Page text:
How to Save Your Favorite Quotes from Books

I’ve been rereading Bird by Bird the past few weeks, and I’m remembering how many underline-worthy sentences there are in it. I love those sorts of books—the ones that make you pause every few pages to dwell on and soak up a sentence that hits a vein of truth.

The problem is, we soak up the sentence but then forget it a few pages later when a new little gem emerges. I don’t know about you, but I have the worst memory. Jarrett has always had a knack for remembering quotes and favorite lines, but I would draw the longest “uhhhhhh….” if you asked me to name my favorite line from a book. It’s sad, really. And no matter how many times I read and reread a sentence, hoping to imprint it on my memory, it slips right through my fingers when I try to think of it later.

What to do, what to do? Outsource it!

That’s right–I’ve given up trying to stockpile favorite quotes in my brain, and now I just hoard them in places I can easily access anytime. Here are my two favorite ways to build a library of favorite quotes from books:

1. Evernote

Do you use Evernote? It’s life-changing. I know that sounds dramatic, but seriously: it’s my new deep memory.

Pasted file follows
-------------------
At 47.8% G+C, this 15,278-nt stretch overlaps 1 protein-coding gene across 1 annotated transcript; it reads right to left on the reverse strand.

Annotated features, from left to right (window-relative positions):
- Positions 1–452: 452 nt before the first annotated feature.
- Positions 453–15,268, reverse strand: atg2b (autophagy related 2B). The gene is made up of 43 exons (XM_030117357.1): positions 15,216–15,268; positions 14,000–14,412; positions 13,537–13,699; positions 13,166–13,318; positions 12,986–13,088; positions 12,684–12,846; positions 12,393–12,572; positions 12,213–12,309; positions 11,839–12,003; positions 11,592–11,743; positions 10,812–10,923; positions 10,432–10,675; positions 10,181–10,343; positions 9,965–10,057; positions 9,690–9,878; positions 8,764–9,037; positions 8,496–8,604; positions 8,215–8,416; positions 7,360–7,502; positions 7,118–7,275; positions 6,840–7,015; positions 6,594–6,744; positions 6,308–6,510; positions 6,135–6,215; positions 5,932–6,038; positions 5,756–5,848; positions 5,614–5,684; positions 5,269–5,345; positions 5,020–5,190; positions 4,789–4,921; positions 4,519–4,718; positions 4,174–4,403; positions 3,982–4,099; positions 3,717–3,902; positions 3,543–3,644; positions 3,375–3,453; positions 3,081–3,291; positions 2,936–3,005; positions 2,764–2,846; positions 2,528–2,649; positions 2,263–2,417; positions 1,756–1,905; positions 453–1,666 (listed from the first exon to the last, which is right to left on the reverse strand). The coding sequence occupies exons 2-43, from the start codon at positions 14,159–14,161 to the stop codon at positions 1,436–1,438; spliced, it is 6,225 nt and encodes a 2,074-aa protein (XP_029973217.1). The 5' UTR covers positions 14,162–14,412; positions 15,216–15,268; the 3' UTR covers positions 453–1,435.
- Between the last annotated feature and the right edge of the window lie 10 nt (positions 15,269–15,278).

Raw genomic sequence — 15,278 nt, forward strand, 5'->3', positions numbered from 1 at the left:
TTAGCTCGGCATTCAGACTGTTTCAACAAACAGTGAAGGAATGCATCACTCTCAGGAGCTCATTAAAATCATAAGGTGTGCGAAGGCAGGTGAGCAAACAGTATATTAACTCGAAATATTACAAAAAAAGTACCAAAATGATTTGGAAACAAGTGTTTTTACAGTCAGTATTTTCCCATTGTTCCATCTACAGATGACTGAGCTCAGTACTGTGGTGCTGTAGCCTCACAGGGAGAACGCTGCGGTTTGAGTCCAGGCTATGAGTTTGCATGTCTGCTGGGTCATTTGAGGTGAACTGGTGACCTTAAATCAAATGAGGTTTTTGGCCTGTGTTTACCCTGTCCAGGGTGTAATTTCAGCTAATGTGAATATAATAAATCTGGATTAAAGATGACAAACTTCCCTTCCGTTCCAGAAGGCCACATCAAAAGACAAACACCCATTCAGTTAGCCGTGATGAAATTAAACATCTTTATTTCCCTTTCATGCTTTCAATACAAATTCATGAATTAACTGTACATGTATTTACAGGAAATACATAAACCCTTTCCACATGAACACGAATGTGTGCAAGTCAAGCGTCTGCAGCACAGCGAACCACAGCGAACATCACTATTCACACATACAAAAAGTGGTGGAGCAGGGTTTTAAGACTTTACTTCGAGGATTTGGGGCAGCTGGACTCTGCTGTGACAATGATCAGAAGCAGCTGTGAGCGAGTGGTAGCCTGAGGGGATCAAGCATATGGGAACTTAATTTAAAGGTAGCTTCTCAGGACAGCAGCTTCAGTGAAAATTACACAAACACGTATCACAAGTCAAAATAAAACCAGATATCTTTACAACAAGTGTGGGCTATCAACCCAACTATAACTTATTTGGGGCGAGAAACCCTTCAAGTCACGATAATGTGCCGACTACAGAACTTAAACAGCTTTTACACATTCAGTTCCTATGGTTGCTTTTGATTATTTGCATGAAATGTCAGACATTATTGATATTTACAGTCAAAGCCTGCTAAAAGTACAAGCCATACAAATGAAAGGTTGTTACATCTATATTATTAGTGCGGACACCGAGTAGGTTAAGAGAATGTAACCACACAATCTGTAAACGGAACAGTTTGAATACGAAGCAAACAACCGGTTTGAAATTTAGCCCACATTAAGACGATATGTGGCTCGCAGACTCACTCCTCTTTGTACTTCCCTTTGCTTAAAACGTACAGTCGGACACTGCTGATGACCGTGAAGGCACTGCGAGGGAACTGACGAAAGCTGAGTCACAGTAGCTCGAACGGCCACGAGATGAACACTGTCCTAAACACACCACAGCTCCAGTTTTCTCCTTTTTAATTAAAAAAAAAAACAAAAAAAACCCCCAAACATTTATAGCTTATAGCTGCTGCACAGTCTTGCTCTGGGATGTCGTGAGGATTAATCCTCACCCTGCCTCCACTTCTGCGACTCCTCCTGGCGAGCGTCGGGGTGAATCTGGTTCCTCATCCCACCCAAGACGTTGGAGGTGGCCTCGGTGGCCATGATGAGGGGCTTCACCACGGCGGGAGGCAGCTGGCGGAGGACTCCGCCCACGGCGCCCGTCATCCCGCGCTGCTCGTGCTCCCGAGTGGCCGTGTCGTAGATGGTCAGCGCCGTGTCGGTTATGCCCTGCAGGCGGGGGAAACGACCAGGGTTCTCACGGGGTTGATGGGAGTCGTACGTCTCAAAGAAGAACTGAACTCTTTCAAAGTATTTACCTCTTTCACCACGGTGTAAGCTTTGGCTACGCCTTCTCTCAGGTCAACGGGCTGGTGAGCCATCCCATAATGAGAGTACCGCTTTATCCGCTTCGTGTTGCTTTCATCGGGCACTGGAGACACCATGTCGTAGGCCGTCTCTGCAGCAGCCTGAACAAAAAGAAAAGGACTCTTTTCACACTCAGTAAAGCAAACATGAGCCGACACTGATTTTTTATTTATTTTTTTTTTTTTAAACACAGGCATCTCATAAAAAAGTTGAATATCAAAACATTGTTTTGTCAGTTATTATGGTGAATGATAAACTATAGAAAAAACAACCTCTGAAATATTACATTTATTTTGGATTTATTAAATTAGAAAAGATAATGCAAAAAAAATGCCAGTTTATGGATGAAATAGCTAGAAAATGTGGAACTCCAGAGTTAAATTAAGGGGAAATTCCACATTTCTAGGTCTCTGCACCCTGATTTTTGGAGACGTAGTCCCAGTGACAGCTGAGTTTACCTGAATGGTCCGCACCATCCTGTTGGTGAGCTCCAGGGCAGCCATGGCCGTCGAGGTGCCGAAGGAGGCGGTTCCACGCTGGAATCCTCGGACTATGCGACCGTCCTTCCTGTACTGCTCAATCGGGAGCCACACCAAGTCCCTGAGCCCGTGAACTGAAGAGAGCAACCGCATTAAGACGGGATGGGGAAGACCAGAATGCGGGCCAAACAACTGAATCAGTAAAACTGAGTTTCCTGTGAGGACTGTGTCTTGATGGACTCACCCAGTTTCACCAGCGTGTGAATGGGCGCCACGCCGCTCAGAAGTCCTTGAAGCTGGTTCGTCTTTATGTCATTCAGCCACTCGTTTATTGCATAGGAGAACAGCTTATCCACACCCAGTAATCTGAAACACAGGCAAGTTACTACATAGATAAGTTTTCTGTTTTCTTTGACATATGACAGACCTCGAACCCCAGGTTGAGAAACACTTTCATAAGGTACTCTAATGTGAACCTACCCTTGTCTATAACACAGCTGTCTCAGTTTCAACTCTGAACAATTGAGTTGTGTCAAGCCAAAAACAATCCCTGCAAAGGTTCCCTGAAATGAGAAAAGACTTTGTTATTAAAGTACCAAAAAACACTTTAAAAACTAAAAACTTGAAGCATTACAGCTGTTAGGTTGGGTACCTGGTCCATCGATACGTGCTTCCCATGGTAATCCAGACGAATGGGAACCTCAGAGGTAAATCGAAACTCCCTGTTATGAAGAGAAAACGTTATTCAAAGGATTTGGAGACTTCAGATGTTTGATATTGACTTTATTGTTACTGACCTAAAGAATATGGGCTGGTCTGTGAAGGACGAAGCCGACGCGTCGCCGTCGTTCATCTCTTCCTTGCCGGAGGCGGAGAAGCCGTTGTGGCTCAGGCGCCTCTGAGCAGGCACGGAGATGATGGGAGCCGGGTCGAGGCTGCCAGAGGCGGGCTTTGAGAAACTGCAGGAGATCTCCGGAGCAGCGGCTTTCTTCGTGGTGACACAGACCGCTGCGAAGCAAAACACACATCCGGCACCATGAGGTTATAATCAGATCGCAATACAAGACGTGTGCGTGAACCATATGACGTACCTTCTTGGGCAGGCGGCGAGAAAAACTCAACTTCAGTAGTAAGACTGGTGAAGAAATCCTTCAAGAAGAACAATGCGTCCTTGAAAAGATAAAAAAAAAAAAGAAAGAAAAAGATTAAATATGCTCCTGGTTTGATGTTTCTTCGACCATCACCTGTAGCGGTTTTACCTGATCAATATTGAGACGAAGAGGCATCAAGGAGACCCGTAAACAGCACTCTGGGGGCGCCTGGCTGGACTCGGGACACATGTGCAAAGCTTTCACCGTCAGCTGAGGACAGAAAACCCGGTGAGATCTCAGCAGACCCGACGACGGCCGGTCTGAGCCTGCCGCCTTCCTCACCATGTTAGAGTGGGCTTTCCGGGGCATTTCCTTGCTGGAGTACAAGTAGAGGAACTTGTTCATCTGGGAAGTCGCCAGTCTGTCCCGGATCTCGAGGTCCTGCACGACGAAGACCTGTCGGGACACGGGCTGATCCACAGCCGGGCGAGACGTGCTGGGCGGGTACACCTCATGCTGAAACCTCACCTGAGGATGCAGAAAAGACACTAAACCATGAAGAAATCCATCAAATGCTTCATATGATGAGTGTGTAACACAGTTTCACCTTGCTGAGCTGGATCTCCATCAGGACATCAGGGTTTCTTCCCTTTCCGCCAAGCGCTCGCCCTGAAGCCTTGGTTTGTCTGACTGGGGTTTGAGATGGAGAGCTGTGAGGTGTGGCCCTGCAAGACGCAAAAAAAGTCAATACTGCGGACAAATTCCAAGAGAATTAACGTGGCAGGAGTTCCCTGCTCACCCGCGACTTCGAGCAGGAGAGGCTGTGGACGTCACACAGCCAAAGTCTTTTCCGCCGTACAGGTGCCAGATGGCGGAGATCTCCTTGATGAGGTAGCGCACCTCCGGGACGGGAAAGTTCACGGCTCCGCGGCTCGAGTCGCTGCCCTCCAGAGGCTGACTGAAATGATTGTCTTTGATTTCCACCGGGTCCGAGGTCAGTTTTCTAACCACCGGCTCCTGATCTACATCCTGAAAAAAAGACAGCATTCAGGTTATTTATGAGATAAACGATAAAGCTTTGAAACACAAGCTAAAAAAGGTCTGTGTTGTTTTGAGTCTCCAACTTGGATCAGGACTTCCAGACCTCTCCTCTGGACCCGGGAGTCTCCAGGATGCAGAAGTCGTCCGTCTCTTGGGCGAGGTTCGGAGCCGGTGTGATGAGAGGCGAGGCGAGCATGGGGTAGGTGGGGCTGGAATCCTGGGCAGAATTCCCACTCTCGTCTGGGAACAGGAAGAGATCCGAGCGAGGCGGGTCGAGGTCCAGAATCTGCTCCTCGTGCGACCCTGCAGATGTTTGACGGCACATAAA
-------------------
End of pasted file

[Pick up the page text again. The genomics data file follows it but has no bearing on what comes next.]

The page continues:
I use it for everything: lists of what to get at Costco, favorite quotes, monthly reviews, recipes, ideas for birthday and Christmas gifts, links for my weekly roundups, workflow checklists, everything. I don’t know how I remembered any of this stuff before Evernote. Did I save it in separate Word files? Stick it in forgotten journals? I don’t know. My memory is so bad that I literally don’t remember how I used to remember things. (Wait, maybe I just didn’t remember things back then…)

But Evernote is now the external hard drive for my brain, and it’s one of my favorite ways to squirrel away the little gems I find in my reading.

I keep one Evernote notebook titled “Life,” and that’s where all my favorite passages go. There’s favorite lines from Anne Lamott, of course, but also plenty of snippets of things I’ve read or heard anywhere: in an article, from a song, in yoga class, at church, in magazines, and even a few sayings from my Yayo that I want to hold on to.

I like to think of it as my library of thought, which is a phrase I’ve cribbed from someone or other, and whose origin I would know if I had kept better notes on quotations from the very start. But anyway, a “Life” notebook is the perfect place to stick your nose into when you need to give yourself a pep talk or shake a little bit of perspective into your mind.

2. Art prints

Anyone who’s a very visual thinker like me will love saving their favorite quotes as art! Every once in a while, I get an itch to turn one of my favorite quotes into an art print, so that I can really see and put into images what a quote feels like to me. Isn’t it fun to close your eyes sometimes and visualize words? It’s what makes reading so magical.

I have a whole collection of book-inspired art prints here, but you should totally try making your own sometime! It’s a lot of fun, and there’s nothing better than having truly custom, meaningful-to-you art hanging around your home or talking sweetly to you by your writing desk.